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General Acevedo and his brave and defiant Army of the Asturias have been beaten back relentlessly by the brutal cudgels of the French since last July. First under Marechal Bessieres and since October, Marechal Ney. The fortunes of war have swung back and forth with some victories for the Spanish but in recent weeks the Spanish troops have begun to lose heart - so many battles, so many lost brothers, so few new volunteers and replacements. The Asturians seem to fight their own private war, cut off as they are from the rest of Spain by the Cantabrian Mountains. These gaunt hills, rocky valleys and ice-shattered peaks are home to the bloodthirsty and ruthless guerilleros but even these vicious brigands cannot stop the remorseless advance of the French. Marechal Ney has supported his campaign by diverting a whole division of infantry and most of a division of dragoons to protect his bases of supply and lines of communication and with the roads to his rear now full of supply wagons and willing recruits moving westwards, the Marechal has advanced again, reaching the north coast port of Gijon only some 30 miles east of the proud city of Oviedo, the base and heartland of the Asturian army.
Over the winter the two opponents have become hardened to combat in dreadful terrain, the freezing passes of Reynosa, and the forested slopes above Torrelavega and Santander have obliged much of the cavalry and artillery of both sides to remain out of the fighting but here, further west, as the spine of the Cantabrian hills drops down in height the greater the distance from the Pyrenees, there is a wider coastal plain with rolling farmland sprinkled with red-roofed villages and olive groves. Here is terrain a cavalryman can exploit. Here is ground a gunner can work with. Here will be the battle to decide the fate of northern Spain.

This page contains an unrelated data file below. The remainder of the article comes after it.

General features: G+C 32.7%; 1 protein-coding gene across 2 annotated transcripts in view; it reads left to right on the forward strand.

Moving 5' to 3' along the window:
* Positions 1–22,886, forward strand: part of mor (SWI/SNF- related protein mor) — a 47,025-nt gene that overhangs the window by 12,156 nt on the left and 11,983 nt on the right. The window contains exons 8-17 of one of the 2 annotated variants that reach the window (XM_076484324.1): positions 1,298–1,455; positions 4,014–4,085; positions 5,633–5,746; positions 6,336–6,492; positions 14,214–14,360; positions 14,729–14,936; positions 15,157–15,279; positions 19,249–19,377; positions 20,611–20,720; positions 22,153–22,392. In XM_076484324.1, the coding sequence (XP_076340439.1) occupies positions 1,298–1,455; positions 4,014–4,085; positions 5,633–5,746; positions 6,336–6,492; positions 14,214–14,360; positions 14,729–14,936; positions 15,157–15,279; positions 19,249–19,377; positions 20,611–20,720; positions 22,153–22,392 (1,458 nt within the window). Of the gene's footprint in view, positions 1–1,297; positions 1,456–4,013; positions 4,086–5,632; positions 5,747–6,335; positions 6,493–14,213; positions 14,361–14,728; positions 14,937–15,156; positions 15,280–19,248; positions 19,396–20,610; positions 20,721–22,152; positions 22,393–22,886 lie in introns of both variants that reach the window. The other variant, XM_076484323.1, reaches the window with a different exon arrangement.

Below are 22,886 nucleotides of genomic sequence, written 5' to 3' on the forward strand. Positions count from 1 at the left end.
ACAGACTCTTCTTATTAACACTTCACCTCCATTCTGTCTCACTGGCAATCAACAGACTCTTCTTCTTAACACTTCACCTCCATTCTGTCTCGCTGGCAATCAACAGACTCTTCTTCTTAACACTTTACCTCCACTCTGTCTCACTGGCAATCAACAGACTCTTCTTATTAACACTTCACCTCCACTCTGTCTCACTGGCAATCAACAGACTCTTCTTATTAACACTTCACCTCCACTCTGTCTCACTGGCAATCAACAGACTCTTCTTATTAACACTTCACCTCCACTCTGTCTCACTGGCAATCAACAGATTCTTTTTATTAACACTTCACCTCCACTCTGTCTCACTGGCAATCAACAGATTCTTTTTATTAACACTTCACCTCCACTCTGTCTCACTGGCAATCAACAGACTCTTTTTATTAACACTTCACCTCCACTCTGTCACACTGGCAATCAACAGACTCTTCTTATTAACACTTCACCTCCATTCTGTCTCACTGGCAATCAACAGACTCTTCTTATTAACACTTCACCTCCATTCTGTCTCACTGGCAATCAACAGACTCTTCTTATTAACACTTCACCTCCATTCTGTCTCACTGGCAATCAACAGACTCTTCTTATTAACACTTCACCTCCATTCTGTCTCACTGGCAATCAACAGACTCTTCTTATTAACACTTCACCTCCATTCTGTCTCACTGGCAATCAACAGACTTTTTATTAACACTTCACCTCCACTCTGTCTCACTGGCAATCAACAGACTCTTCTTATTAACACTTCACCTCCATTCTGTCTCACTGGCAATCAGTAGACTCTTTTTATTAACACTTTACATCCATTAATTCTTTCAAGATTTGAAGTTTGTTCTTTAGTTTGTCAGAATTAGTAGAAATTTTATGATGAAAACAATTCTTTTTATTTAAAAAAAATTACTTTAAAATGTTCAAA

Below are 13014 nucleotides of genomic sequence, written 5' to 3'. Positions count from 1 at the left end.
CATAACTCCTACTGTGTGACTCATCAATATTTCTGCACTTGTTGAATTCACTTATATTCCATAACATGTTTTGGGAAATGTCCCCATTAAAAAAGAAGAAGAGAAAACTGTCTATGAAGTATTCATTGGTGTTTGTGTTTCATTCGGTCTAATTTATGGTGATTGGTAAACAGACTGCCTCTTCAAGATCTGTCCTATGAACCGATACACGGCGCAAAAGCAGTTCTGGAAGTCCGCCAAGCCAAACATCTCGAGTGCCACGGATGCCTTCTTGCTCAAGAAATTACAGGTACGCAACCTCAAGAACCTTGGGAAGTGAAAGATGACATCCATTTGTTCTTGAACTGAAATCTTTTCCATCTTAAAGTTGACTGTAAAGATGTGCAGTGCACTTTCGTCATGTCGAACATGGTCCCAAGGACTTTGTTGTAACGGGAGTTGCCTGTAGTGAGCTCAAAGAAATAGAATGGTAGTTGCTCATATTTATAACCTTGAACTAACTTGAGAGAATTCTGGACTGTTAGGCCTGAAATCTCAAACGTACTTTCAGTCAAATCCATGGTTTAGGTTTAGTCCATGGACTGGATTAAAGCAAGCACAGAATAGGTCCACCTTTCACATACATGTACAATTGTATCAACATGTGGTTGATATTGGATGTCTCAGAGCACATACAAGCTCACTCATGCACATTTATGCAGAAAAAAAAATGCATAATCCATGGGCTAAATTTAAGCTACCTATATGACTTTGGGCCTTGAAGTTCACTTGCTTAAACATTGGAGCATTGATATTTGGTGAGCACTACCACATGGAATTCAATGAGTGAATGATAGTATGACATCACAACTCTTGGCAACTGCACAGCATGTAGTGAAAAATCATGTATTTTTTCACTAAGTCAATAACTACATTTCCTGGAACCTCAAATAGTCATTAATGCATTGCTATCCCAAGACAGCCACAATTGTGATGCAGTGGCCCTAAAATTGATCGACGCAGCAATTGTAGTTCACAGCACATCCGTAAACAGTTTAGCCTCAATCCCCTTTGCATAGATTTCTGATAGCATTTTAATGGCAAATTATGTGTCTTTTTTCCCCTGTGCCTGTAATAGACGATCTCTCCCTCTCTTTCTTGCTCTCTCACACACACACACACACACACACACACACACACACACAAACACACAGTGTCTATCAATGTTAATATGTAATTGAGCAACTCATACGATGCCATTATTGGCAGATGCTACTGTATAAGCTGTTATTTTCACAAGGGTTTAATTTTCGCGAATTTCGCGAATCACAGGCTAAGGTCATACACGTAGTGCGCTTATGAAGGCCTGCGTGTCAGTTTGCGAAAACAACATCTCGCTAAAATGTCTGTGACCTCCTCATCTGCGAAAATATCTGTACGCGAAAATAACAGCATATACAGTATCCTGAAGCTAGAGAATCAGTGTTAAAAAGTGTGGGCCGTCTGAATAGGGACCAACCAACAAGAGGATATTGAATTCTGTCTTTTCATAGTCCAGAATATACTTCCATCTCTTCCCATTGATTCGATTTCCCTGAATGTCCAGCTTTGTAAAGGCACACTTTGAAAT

The Spanish army, thought to be about 25,000 strong with about 60 guns, has drawn itself up along the high ground from Villatoya and Las Navas and further south. It has a numerous cavalry arm but its infantry is nearing the limits of what is endurable with several battalions down to about 250 men.
Marechal Ney with General de Division Marchand's VI Corps is moving the bulk of its infantry and artillery along the coast road. The cavalry and another infantry division are marching parallel along the road that leads to Villatoya. The Spanish cavalry has reported the French to be about 18,000 infantry, 2,000 cavalry and 70 guns. After their rest in Santander of recent months and bloodless capture of Torrelavega the French are in high spirits.
There are safe zones as usual for each side - the map edge where the road to Torrelavega leaves for the French and the map edge where the road to Oviedo leaves for the Spanish. Troops moved to these locations are assumed to have marched off the map and cannot be attacked. They cannot fight back or re-enter the battle. Please TC units that get to these map edges and face them towards the map edge.
Note also that we are using the Rio Espagnol map (the same one we used for Albuera) but I have made the southern bank of the big east-west river represent the coast; therefore do NOT send troops into the river, or across it, or allow the AI to do so (watch your brigade formations please), unless they retreat in which case couriers and generals ONLY are permitted to go paddling in the shallows to rally their units. If this happens please direct them back on to the beach by the shortest route and do not swim them around the enemy flank!
OOBs and opportunities for planning will be given in the two sides' private forums.
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